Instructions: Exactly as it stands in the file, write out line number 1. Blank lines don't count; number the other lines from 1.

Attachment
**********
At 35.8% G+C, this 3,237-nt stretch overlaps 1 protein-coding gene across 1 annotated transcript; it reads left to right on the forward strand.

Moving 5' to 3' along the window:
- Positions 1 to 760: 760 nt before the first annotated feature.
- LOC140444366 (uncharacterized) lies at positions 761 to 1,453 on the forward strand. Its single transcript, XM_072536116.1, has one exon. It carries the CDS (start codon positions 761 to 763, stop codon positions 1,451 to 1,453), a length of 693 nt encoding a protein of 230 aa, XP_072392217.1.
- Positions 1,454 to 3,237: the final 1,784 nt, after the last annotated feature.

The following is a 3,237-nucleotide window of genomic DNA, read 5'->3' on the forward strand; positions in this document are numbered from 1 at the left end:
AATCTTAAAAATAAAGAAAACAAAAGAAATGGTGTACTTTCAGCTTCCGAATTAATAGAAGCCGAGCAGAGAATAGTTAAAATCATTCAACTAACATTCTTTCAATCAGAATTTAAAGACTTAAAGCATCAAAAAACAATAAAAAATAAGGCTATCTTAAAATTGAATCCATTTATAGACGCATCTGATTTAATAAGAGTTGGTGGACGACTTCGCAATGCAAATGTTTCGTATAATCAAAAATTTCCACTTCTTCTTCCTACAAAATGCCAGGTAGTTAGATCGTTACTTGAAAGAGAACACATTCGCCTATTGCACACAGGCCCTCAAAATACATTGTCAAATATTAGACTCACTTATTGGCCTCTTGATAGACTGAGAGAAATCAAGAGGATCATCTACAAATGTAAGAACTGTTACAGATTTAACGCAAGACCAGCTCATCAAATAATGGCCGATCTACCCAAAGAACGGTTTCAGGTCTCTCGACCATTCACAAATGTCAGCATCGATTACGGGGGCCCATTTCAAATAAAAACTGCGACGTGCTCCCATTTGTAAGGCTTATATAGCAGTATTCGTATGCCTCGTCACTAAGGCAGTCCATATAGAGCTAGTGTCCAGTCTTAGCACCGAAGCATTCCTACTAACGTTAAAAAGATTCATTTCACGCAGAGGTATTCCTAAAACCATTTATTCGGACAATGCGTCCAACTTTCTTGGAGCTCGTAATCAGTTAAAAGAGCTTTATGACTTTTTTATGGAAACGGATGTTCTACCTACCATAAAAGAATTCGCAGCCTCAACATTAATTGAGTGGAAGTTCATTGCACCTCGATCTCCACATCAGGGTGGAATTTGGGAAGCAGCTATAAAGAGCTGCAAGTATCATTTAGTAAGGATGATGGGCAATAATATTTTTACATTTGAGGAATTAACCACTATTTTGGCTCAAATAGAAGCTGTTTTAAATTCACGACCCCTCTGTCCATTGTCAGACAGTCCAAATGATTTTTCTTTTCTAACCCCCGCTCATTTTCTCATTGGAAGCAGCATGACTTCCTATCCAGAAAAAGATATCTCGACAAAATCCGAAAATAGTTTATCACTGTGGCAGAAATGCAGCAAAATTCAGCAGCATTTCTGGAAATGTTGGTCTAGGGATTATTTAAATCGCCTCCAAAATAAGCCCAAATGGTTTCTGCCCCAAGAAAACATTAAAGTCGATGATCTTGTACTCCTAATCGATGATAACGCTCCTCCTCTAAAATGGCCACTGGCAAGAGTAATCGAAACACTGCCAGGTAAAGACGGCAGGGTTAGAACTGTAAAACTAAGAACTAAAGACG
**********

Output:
At 35.8% G+C, this 3,237-nt stretch overlaps 1 protein-coding gene across 1 annotated transcript; it reads left to right on the forward strand.